I’m back from San Antonio, TX, where there was no winter storm warning and ample amounts to do if you wander away from the NCTC Winter Educational Conference (WEC) 2015. If you ever find yourself in San Antonio, I would highly suggest heading to the River Walk to get a great taste of the local flavours.
I spent the beginning of last week at the WEC, gaining new insights and learning about CableLabs’ innovative plans. CableLabs President and CEO Phil McKenny and his team have been making a number of changes to the organization to unite the cable industry. It appears to be working, as global membership to CableLabs is up.
They have cut back their board members and the number of projects they are going to focus on, but have increased hiring engineers to deliver innovation — specifically to target the disparity between innovation and time delays. The pace change in the industry is getting faster and faster and it is now defined by the customer and not the technology. CableLabs has its eye on speed and execution, because after all, an idea without execution is just a hobby.
With that, C-DOCSIS and Euro DOCSIS are no more. Instead, DOCSIS 3.1 is set to be a global unification of the standard. But what does this mean to the industry? Well, to start, it means CableLabs can focus its attention on developing and implementing one standard instead of three. For developers, it means that vendors only have to write to one specification.
So now let’s talk about all the latest announcements, insights, and information I gathered during my time at the conference:
Transformation of the Content Ecosystem – OTT content is continuing to dominate, but it’s going to be even more over-the-top soon. You’ll be able to share your pictures and videos through your content delivery network, stream video games from online gaming platforms, like Sony PlayStation TV, and listen to an adaptive music library. Will-I-Am has software engineers on his payroll so that he can change the way we experience music.
All IP – Smart devices are now demanding connectivity through IP, and on average there are at least nine devices in a household. More and more devices are coming online and this trend is only expected to grow.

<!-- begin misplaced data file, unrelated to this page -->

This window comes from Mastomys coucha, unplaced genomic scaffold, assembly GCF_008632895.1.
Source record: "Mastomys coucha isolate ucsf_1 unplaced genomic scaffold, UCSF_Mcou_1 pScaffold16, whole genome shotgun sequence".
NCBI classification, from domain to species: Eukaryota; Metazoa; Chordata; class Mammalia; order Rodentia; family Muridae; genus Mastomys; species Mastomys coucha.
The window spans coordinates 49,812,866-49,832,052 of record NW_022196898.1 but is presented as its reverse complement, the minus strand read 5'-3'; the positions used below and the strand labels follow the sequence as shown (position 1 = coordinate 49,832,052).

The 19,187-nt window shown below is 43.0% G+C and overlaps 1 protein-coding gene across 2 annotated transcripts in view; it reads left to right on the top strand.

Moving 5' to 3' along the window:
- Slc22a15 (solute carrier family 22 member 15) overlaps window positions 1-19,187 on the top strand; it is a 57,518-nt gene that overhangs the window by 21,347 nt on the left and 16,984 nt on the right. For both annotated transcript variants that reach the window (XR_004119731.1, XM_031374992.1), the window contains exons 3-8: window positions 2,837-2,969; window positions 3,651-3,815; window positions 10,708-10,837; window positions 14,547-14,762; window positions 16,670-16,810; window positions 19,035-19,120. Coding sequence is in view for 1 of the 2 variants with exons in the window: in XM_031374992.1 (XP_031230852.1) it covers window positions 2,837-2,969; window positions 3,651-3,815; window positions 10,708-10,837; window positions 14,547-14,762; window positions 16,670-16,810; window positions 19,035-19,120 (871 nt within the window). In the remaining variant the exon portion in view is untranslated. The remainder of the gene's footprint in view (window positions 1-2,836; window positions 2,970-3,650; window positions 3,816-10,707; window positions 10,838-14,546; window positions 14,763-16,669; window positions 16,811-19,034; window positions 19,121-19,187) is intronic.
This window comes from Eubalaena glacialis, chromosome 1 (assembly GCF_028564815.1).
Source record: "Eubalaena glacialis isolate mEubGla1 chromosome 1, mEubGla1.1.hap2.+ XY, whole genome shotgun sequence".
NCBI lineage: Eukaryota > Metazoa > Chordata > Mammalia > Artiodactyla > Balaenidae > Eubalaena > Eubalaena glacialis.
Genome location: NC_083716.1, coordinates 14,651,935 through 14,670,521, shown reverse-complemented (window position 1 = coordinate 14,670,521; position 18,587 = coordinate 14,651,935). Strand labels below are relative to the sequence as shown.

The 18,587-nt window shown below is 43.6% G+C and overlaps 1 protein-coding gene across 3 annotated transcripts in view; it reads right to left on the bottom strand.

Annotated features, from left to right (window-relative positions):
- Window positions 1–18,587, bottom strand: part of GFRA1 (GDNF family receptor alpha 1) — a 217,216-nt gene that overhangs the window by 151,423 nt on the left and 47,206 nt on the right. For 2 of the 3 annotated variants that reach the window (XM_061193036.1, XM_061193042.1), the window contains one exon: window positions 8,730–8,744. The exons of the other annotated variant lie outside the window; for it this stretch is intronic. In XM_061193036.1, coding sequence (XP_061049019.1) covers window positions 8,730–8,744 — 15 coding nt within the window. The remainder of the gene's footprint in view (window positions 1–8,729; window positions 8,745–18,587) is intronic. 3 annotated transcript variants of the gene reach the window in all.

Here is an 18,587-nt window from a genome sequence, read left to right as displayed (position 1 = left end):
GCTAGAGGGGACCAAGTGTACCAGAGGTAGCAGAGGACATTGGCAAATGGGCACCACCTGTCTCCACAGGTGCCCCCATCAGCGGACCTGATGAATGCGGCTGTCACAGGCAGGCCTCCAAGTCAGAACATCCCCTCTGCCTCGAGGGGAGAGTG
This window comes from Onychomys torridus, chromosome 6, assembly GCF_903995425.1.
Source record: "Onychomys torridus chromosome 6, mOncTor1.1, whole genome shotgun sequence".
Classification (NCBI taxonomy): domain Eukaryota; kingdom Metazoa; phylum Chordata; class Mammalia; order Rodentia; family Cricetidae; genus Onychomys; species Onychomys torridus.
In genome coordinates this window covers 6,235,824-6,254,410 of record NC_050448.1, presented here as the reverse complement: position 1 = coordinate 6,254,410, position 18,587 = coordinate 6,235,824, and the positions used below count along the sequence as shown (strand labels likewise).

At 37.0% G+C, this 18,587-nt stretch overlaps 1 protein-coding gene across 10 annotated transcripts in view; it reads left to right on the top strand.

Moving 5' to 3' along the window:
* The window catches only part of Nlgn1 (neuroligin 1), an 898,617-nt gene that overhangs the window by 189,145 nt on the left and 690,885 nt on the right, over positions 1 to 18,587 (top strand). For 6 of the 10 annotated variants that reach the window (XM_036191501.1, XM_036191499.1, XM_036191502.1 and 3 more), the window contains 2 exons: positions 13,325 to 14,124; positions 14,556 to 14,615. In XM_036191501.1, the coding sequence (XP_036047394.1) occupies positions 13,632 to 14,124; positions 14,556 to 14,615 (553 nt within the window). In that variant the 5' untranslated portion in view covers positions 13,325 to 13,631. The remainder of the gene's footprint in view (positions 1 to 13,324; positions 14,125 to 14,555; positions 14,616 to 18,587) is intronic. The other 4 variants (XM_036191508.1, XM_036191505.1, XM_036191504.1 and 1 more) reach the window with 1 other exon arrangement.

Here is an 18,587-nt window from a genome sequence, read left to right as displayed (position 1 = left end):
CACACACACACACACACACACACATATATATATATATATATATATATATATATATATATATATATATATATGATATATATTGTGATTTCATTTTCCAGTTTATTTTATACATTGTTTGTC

Measurement Revolution – We all know to monitor and measure, but where is the data going? CableLabs is working with Buckeye CableSystem on user viewing trending, to find out what we are viewing and how long we are viewing it.
Big Software Platform – Providers need to make bigger investments in their software systems and must begin utilizing virtualization and SDN to configure their networks to meet customer quality expectations. This trend means being less reliant on hardware, and instead, more adaptive with software.
Better Pipes – To meet the demand of higher bandwidth consumption, operators must invest in next-gen fiber, new plastics, etc. TV Everywhere and OTT content distribution threatens to vastly increase network congestion. Japan is broadcasting in 4K (which requires very high volumes of bandwidth) and already has plans for 8K sometime in 2018.
Security – Identity identification. Bit of a tongue twister, isn’t it? Currently, CableLabs issues 4,000 keys and works very closely with government organizations to identify potential threats to provider networks. Fraud identification, especially over wireless networks, will see new innovations soon.
Radically Changing Economics – China is driving down costs by leveraging a distributed CMTS architecture. Watch out for this trend in other locations around the world.
Pervasive Wireless – Cablevision announced a huge wireless initiative with WiFi-only services. This moves their business into the mobile-delivery space, and is set to offer a cheap alternative to buying data from mobile carriers.
The World of WiFi – Throughout the conference, I heard buzzwords like community WiFi, managing WiFi, and self-healing WiFi devices. So let’s get ready to get airborne with out-of-the-box solutions.
That’s the latest from WEC 2015. If you were at the conference and have other thoughts and insights to share, let me know! Email firstname.lastname@example.org.